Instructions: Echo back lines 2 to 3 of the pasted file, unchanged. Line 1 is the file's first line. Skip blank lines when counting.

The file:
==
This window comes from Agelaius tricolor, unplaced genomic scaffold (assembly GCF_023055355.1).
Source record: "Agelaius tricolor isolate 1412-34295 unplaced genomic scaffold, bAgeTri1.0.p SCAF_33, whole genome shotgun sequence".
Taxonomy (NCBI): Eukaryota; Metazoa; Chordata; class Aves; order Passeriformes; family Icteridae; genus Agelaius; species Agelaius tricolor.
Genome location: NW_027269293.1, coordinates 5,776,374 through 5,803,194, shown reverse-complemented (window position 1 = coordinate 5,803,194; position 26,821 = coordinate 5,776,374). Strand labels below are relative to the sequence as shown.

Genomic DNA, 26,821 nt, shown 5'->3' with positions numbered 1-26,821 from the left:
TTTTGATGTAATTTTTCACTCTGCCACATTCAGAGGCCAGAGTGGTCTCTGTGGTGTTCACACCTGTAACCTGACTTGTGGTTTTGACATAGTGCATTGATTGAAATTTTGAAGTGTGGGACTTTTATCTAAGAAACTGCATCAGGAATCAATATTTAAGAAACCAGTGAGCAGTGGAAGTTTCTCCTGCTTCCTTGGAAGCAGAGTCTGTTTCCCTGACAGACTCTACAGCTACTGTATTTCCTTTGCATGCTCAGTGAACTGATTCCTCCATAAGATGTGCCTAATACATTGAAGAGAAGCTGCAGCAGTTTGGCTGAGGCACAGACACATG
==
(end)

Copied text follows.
Source record: "Agelaius tricolor isolate 1412-34295 unplaced genomic scaffold, bAgeTri1.0.p SCAF_33, whole genome shotgun sequence".
Taxonomy (NCBI): Eukaryota; Metazoa; Chordata; class Aves; order Passeriformes; family Icteridae; genus Agelaius; species Agelaius tricolor.